One of the largest and most successful vesper bat clades is Myotis, the little brown bats or mouse-eared bats. As you can see from the simplified cladogram shown right down at the bottom of this article, recent work indicates that they form the sister-taxon to the remaining vespertilionine vesper bats (for more discussion of their phylogenetic position, see the vesper bat cladogram article). Myotis occurs virtually worldwide in diverse habitats, contains about 100 species, and has been described as the most widespread mammalian genus after Homo* [composite below shows – clockwise from far left – sleeping Bechstein’s bat M. bechsteinii, Nepalese whiskered bat M. muricola, Geoffroy’s bat M. emarginatus, Long-legged myotis M. volans and Greater mouse-eared bat M. myotis. All images from wikipedia].
* What about Mus?
If you don’t know much about this spectacularly successful and important clade, now is the time to learn…
Many of the species within Myotis – examples include Daubenton’s bat M. daubentoni [shown below, photo by Gilles San Martin, from wikipedia] in Eurasia and the Little brown bat M. lucifugus in North America – are familiar to bat-watchers of Europe, northern Africa and North America. But species within the group also occur across Asia to Javi, Bali, Borneo, the Philippines and Sulawesi, throughout Africa, in Australia (M. macropus), across the Caribbean, and in South America as far south as Patagonia. The majority of species (about 55) are Eurasian; about 24 occur in the Nearctic region, six in Africa and just three in Australasia (and the remainder are mostly Neotropical).
At least two species (M. milleri and M. planiceps, both from Mexico) seem to have become extinct in recent decades (UPDATE: see comments. The former might not be a species [but a ‘subspecies’] while the latter was rediscovered in 2004). The Bocharic myotis M. bucharensis of Uzbekistan and Tajikistan (and perhaps from the adjacent countries too) hasn’t been seen since the 1950s – despite expeditions in the 1970s and 80s organised specificially to find it – and might also be extinct. Recent field surveys have also failed to discover specimens of the Singapore endemic M. oreias, so it might be globally extinct as well (Pottie et al. 2005).
Myotis bats do tend to look a bit samey, though there’s a range in size from a minimum of just 2.3-2.6 g for the Himalayan whiskered bat M. siligorensis to a high of 45 g for the relatively enormous Greater mouse-eared bat M. myotis. As is also the case with the bent-winged bats, woolly bats and tube-nosed bats, these bats tend to have a bulbous cranium that’s much taller than the snout. The eyes appear small and are often partly obscured by fur and the ears are typically slender, about long enough to reach the snout’s tip, and usually with rounded tips. A few species have unusually long ears (Bechstein’s bat being a good example), or ears with a distinctive bend part way along their length (this is typical for Natterer’s bat M. nattereri). Most species have brown fur of the sort typical for bats, but some are brightly coloured. The remarkable M. formosus and M. hermani from south-east Asia [the latter shown here, from Bumrungsi et al. (2006)] have lots of pink on their wing and tail membranes, and their pelage, faces and ears are mostly orange.
Mouse-eared bats tend to have low wing loading. Some species have high-aspect wings and are slow-flying hawkers in open habitats while others have relatively broad wings and are expert gleaners, sometimes relying on prey-generated noises [image below shows the North American Grey bat M. grisescens, from wikipedia]. Natterer’s bat is well known for its ability to grab spiders from their webs. Several species forage over water, plucking insects and even small fish from the surface. Indeed a few species have proportionally large feet with relatively huge, strongly curved claws and seem to be specialised piscivores. The foot claws of some species – most notably the Fishing bat M. vivesi – are extremely impressive or totally ridiculous, depending on your opinion. In case you didn’t know, this bat (unique to the coasts of the Gulf of California) fishes at sea – a pretty incredible bit of behaviour that has led some biologists to describe it as an honorary marine mammal. In at least one case (that of Rickett’s big-footed bat M. ricketii from China, Laos and India), this distinctive foot morphology led to the prediction of piscivory prior to its proper documentation by way of scat analysis (Ma et al. 2003).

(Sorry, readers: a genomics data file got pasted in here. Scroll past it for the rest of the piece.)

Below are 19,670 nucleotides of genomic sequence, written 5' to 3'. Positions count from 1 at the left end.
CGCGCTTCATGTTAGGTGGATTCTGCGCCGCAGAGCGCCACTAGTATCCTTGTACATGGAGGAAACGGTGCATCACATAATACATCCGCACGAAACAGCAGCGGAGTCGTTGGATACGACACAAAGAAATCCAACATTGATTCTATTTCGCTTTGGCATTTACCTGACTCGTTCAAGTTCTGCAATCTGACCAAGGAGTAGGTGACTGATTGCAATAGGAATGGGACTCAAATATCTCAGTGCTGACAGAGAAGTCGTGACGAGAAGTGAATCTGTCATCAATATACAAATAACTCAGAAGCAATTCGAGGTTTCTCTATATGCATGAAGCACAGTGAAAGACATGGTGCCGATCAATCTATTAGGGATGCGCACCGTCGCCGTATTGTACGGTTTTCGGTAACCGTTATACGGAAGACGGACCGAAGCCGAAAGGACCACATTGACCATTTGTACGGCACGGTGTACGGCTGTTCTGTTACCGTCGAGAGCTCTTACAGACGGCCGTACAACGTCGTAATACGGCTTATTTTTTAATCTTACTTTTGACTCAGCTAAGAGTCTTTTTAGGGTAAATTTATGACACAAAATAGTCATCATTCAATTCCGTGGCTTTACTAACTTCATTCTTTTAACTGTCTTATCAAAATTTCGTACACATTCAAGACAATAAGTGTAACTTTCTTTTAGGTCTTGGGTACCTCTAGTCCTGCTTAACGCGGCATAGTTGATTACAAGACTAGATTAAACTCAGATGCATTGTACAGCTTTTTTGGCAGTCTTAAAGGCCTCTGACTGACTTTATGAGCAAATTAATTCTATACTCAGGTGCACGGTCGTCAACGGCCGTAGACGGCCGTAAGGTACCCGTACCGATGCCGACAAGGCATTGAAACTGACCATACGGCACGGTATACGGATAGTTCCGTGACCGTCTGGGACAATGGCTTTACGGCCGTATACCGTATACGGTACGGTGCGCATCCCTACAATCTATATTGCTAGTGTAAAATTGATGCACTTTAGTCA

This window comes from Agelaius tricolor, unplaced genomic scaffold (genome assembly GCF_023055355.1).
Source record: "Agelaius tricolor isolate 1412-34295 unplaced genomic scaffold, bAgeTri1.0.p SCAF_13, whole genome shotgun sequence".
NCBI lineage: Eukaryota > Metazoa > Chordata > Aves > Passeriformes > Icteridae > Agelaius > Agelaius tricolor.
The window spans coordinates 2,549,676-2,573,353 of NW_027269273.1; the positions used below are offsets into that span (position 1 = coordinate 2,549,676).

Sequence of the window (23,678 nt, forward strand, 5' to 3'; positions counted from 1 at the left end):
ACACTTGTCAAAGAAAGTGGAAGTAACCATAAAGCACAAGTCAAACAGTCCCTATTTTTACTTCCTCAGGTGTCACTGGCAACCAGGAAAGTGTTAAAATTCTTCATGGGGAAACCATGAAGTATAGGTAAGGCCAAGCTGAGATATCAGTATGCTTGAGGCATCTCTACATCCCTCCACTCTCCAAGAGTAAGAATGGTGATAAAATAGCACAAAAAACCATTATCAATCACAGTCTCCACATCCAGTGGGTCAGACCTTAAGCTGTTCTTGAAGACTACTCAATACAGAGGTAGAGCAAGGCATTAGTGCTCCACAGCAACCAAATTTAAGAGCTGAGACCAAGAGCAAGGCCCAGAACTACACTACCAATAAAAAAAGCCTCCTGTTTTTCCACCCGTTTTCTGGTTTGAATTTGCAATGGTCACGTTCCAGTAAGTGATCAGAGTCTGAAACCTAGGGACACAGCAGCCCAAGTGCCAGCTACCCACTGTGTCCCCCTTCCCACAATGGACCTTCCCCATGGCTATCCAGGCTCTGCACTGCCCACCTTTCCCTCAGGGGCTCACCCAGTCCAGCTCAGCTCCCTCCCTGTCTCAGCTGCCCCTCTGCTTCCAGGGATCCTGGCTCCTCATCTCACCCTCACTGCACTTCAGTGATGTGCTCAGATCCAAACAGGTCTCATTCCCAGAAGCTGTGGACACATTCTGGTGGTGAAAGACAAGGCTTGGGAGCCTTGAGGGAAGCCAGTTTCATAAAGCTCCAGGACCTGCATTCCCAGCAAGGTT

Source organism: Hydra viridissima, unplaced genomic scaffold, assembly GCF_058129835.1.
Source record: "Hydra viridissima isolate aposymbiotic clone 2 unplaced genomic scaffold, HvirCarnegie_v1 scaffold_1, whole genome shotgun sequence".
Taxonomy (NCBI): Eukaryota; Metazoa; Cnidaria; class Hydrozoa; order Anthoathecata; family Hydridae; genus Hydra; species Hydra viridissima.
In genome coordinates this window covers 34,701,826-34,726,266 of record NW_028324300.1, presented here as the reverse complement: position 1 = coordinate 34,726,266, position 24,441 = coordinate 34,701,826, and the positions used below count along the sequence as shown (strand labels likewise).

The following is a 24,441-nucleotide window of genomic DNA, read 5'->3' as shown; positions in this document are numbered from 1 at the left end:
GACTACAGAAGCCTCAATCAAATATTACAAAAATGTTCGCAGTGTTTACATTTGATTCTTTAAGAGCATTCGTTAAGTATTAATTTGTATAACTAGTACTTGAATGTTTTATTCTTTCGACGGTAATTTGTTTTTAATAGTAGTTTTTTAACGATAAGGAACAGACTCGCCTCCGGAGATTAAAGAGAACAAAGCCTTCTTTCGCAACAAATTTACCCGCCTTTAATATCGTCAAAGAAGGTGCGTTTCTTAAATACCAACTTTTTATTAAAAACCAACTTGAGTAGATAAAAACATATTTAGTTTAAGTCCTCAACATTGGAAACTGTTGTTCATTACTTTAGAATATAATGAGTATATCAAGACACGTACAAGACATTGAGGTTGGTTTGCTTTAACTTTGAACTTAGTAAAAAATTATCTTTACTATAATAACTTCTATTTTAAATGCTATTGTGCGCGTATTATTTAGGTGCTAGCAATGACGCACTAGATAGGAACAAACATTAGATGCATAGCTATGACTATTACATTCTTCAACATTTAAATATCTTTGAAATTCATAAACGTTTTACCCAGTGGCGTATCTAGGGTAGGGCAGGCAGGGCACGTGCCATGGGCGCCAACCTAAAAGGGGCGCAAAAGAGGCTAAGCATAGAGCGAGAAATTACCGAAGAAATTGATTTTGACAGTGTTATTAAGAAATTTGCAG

Incidentally, there is some dispute over the gender of the generic name. Myotis is said by some to be feminine; if this is followed, all the species names need to be feminine too (Nowak 1999). This isn’t universally followed, with many authors still using masculine forms for some or all species. I don’t know who to believe, so have simply copied the names as seen in the sources I consulted.
The quest for clades in Myotis: morphology fail?
As is often the case with enormous genera that house tens of species, authors have sought to group the various species into clusters termed subgenera. Six have generally been recognised (Nowak 1999): Myotis of Eurasia, north Africa and North America, Chrysopteron of Asia and Africa, Selysius of Eurasia and Australasia, Isotus of Eurasia and northern Africa, Leuconoe of Asia and the Americas, and Pizonyx (for M. vivesi) of North America.
However, these morphology-based clusters have not been recovered as monophyletic in recent molecular analyses (Ruedi & Mayer 2001, Hoofer & Van Den Bussche 2003, Stadelmann et al. 2004a, b, 2007): instead, the species group into clades that better confirm to biogeography. It now seems that the morphological characters previously used to unite the species within the traditional ‘subgenera’ arose convergently.
The distinctive Asian species M. latirostris appears to be the ‘most divergent’ lineage within Myotis, forming the sister-taxon to the rest of the assemblage (Stadelmann et al. 2007, Lack et al. 2010). Compared to other Myotis bats, M. latirostris is particularly small and with a strangely flattened cranium. It also differs from the others in
that its lower molars are nyctalodont rather than myotodont molar structure. Stadelmann et al. (2007) suggested its morphological and molecular distinction suggested that “it should be given generic rank” (p. 45).
Among the remaining species, molecular phylogenies recover five distinct clades within Myotis (Stadelmann et al. 2004a, b, 2007): (1) a mostly American clade (consisting of separate North American and mostly South American clades) that forms the sister-group to the remainder of Myotis, (2) an all-African clade, (3) an Old World clade that includes M. macropus and M. horsfieldii, (4) an Old World clade that includes M. daubentoni and M. bechsteinii, and (5) a clade of large, Old World species that includes M. schaubi and M. myotis. The phylogenies indicate that continental exchanges have been limited for this group of bats. In view of the revised phylogeny, Hoofer & Van Den Bussche (2003) and Stadelmann et al. (2007) have suggested that it might be most appropriate to name just two of these clades (regarded either as genera or subgenera): the New World clade would be Aeorestes Fitzinger, 1870, and the more inclusive Old World clade would be Myotis proper. I’ll continue to refer to the American clade as, well, ‘the American clade’ from hereon. [The adjacent photo shows either a Silver-tipped myotis M. albescens or Riparian myotis M. riparius (both are members of the South American clade), photographed in Brazil and kindly provided by Guilherme Siniciato Terra Garbino].